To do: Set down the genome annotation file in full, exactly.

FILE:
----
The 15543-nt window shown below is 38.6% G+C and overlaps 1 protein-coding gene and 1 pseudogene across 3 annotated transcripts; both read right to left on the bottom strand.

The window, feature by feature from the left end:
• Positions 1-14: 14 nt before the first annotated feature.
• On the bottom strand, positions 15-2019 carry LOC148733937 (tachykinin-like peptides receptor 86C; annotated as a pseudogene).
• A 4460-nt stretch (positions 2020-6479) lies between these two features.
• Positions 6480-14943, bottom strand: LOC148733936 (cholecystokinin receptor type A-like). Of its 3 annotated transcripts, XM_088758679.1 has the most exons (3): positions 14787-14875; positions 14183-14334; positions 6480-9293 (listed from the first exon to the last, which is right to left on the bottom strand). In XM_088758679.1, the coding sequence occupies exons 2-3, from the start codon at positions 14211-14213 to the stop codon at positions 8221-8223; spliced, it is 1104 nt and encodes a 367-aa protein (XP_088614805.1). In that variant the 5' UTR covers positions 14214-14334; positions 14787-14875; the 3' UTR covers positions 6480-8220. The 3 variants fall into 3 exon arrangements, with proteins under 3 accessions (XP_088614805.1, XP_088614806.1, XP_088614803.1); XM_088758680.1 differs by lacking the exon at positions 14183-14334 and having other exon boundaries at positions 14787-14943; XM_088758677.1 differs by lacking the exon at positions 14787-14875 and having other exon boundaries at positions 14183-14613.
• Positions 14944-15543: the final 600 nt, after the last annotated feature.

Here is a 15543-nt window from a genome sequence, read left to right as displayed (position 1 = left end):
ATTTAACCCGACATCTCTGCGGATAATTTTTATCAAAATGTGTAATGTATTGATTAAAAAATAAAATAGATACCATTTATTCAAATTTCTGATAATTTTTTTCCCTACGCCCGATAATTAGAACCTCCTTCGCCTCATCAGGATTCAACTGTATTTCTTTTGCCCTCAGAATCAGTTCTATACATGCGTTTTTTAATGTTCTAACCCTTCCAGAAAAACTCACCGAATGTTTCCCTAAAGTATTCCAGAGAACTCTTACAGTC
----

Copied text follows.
The 15543-nt window shown below is 38.6% G+C and overlaps 1 protein-coding gene and 1 pseudogene across 3 annotated transcripts; both read right to left on the bottom strand.

The window, feature by feature from the left end:
• Positions 1-14: 14 nt before the first annotated feature.
• On the bottom strand, positions 15-2019 carry LOC148733937 (tachykinin-like peptides receptor 86C; annotated as a pseudogene).
• A 4460-nt stretch (positions 2020-6479) lies between these two features.
• Positions 6480-14943, bottom strand: LOC148733936 (cholecystokinin receptor type A-like). Of its 3 annotated transcripts, XM_088758679.1 has the most exons (3): positions 14787-14875; positions 14183-14334; positions 6480-9293 (listed from the first exon to the last, which is right to left on the bottom strand). In XM_088758679.1, the coding sequence occupies exons 2-3, from the start codon at positions 14211-14213 to the stop codon at positions 8221-8223; spliced, it is 1104 nt and encodes a 367-aa protein (XP_088614805.1). In that variant the 5' UTR covers positions 14214-14334; positions 14787-14875; the 3' UTR covers positions 6480-8220. The 3 variants fall into 3 exon arrangements, with proteins under 3 accessions (XP_088614805.1, XP_088614806.1, XP_088614803.1); XM_088758680.1 differs by lacking the exon at positions 14183-14334 and having other exon boundaries at positions 14787-14943; XM_088758677.1 differs by lacking the exon at positions 14787-14875 and having other exon boundaries at positions 14183-14613.
• Positions 14944-15543: the final 600 nt, after the last annotated feature.

Here is a 15543-nt window from a genome sequence, read left to right as displayed (position 1 = left end):
ATTTAACCCGACATCTCTGCGGATAATTTTTATCAAAATGTGTAATGTATTGATTAAAAAATAAAATAGATACCATTTATTCAAATTTCTGATAATTTTTTTCCCTACGCCCGATAATTAGAACCTCCTTCGCCTCATCAGGATTCAACTGTATTTCTTTTGCCCTCAGAATCAGTTCTATACATGCGTTTTTTAATGTTCTAACCCTTCCAGAAAAACTCACCGAATGTTTCCCTAAAGTATTCCAGAGAACTCTTACAGTC